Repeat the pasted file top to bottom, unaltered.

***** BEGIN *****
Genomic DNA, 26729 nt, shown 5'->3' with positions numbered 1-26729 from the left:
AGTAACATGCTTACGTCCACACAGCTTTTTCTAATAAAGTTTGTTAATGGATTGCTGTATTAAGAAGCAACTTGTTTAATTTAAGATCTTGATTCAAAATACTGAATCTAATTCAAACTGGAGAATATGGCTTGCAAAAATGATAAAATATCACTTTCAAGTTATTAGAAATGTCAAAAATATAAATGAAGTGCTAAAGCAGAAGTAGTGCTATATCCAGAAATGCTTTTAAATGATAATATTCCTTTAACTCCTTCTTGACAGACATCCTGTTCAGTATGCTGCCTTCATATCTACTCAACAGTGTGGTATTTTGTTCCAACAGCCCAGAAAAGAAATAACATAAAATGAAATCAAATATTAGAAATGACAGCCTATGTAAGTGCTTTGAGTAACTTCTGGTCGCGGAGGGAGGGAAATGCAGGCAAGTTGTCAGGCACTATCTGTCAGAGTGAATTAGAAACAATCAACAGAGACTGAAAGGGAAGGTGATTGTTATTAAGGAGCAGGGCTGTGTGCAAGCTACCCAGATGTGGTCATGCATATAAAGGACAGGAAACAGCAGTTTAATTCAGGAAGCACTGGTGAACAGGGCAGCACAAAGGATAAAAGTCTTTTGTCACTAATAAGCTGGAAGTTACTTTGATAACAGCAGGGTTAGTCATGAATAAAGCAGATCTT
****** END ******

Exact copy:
Genomic DNA, 26729 nt, shown 5'->3' with positions numbered 1-26729 from the left:
AGTAACATGCTTACGTCCACACAGCTTTTTCTAATAAAGTTTGTTAATGGATTGCTGTATTAAGAAGCAACTTGTTTAATTTAAGATCTTGATTCAAAATACTGAATCTAATTCAAACTGGAGAATATGGCTTGCAAAAATGATAAAATATCACTTTCAAGTTATTAGAAATGTCAAAAATATAAATGAAGTGCTAAAGCAGAAGTAGTGCTATATCCAGAAATGCTTTTAAATGATAATATTCCTTTAACTCCTTCTTGACAGACATCCTGTTCAGTATGCTGCCTTCATATCTACTCAACAGTGTGGTATTTTGTTCCAACAGCCCAGAAAAGAAATAACATAAAATGAAATCAAATATTAGAAATGACAGCCTATGTAAGTGCTTTGAGTAACTTCTGGTCGCGGAGGGAGGGAAATGCAGGCAAGTTGTCAGGCACTATCTGTCAGAGTGAATTAGAAACAATCAACAGAGACTGAAAGGGAAGGTGATTGTTATTAAGGAGCAGGGCTGTGTGCAAGCTACCCAGATGTGGTCATGCATATAAAGGACAGGAAACAGCAGTTTAATTCAGGAAGCACTGGTGAACAGGGCAGCACAAAGGATAAAAGTCTTTTGTCACTAATAAGCTGGAAGTTACTTTGATAACAGCAGGGTTAGTCATGAATAAAGCAGATCTT